i09 talks to production designer turned director Robert Stromberg about his world-building on movies and Maleficent 


YouTube every time Nicolas Cage laughs in a movie. This is so funny and disturbing 
Variety Gross! Clueless's Stacey Dash (Dionne) is a Republican and has just joined Fox News
Variety Golden Trailer Awards getting more popular each year 

Would Be Emmy Precursors
Finally, The Broadcast Television Critics Nominations were announced today. I don't belong to this kid brother organization of the BFCA (which I do belong to) that is still very new... but I can't say that I'm pleased with them for the Mad Men shutouts in their drama nominations or that they're so conversative in their taste when it comes to some of Emmy's issues. (The Big Bang Theory, really? and no RuPaul's Drag Race in Reality Competition despite the media always complaining about how dumb the Emmys are to not see its subversive brilliance?) But if you're curious you can take a look. Things That Are Awesome:  Lauren Weedman for Guest Actress for Looking on HBO. Lots of nominations for Masters of Sex and Orange is the New Black; Things That Are Stupid: Mad Men shut out; Things That Are Interesting: Joe Morton who plays Kerry Washington's father and Bellamy Young, who plays the perpetually defeated unloved First Lady are the only members of Scandal to get acting nominations. The lack of interest in Girls on HBO (only nominated for Andrew Rannels in Guest Performer). Two acting nods for Shameless as a Comedy (it's new campaign tactic) even though it's more of a Drama than it used to be.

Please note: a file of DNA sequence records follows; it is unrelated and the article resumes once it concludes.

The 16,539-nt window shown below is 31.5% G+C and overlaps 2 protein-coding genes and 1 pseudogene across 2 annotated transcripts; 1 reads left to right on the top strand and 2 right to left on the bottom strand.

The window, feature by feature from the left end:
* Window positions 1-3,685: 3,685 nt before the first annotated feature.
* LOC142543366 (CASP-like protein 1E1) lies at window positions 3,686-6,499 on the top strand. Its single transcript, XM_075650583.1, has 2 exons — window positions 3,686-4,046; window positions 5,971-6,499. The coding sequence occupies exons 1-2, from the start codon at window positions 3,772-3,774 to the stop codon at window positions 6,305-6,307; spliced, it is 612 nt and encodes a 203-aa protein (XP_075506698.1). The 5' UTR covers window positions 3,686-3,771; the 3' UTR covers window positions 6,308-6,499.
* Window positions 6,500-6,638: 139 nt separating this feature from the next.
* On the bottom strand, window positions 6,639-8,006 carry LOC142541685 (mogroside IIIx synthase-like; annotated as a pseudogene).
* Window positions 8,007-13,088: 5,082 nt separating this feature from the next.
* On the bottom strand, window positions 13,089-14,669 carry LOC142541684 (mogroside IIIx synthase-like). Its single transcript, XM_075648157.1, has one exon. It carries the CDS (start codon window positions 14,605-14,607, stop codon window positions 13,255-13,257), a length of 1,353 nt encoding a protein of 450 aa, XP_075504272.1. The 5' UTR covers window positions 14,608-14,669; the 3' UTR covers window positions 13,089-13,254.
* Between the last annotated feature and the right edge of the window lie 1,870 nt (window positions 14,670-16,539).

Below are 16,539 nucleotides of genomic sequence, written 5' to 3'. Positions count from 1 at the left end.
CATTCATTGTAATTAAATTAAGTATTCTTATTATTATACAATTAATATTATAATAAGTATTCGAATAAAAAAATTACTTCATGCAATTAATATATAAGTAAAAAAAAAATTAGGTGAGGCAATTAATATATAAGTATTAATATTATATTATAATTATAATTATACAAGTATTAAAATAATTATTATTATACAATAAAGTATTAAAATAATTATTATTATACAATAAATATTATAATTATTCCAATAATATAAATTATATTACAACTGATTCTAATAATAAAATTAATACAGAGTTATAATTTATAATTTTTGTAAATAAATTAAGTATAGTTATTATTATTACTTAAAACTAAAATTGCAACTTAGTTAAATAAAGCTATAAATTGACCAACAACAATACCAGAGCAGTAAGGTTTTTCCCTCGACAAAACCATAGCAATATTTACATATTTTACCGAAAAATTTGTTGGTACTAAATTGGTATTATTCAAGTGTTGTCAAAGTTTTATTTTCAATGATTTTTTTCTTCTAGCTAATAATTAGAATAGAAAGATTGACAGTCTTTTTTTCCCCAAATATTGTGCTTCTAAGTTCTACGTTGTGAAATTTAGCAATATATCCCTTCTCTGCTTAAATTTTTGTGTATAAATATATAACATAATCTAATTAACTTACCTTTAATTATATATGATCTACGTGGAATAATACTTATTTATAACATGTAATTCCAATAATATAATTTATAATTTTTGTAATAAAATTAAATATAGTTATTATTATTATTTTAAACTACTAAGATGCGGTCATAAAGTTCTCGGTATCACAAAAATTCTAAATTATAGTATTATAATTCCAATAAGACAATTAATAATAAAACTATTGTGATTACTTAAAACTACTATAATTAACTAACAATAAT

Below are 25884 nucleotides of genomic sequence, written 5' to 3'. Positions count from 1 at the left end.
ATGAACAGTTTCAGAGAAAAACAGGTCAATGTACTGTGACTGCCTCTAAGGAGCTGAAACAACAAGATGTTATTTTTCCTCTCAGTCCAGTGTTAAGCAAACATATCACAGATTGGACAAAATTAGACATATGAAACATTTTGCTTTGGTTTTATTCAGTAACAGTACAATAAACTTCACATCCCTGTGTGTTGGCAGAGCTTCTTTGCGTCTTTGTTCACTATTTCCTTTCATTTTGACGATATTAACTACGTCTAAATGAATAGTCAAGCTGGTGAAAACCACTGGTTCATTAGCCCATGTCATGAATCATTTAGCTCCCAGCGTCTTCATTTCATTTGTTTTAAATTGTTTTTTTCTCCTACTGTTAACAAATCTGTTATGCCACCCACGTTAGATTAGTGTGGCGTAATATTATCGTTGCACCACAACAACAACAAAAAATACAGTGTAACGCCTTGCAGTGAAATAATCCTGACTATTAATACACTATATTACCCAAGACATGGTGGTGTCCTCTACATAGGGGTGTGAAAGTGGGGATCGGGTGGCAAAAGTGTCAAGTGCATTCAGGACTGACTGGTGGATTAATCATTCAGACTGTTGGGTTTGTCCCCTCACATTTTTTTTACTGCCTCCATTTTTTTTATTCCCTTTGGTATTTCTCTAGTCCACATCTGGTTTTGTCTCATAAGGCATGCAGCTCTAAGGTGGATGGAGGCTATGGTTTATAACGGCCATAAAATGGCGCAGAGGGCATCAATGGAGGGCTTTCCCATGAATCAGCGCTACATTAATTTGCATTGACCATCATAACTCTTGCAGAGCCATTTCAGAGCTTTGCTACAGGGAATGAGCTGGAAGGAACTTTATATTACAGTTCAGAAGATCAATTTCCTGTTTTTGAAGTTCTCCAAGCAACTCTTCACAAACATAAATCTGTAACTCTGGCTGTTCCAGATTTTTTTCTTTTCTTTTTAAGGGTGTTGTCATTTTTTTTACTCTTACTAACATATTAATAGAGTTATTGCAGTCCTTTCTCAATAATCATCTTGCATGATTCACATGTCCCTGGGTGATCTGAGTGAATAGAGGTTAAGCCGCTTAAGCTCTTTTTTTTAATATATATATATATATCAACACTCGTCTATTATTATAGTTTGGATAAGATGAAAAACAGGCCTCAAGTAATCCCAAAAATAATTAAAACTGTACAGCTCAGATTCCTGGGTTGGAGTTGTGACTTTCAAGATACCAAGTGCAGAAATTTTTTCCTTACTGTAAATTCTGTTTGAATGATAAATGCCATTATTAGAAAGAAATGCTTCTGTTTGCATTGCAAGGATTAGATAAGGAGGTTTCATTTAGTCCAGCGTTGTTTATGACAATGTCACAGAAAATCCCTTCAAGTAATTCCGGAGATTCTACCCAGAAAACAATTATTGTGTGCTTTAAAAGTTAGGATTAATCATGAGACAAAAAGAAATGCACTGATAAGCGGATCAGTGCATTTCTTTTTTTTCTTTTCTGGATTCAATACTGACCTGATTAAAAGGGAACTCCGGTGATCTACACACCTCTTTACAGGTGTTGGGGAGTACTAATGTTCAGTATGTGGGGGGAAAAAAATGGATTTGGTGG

art by Jason MetcalfX-Men. Emphasis on the Men. 
Dim the House Lights has an excellent piece expanding on my frustrations with X-Men Days of Future Past and the X-franchise's unwillingness to care about its female characters. This article goes one step further and argues that their agency has been completely erased. Compellingly argued, too.

Rachel & Miles X-Plain the X-Men in my readings about the X-Men movies I chanced upon this great funny podcast that attempts to explain the X-Men's very convoluted history, right from the beginning in the 1960s. If you care about comic books, the X-Men, or want to just marvel at how professional some podcasts sound (seriously, what equipment do people use that their voices are always so shiny, clear and untarnished by sound debris?) [all the episodes on iTunes]

Sunday
May252014

X-Men Movie: Shades of Future Franchise Past

[Editor's Navel-Gazing Note: I remind all readers upfront and as apology for this extraordinarily longwinded review that the X-Men are part of Nathaniel's actual soul, having clung to them like actual friends and role models for his entire childhood and adolescence. Other comics were mere 'entertainment'. The X-Men were the loves of his young life. -  Nathaniel]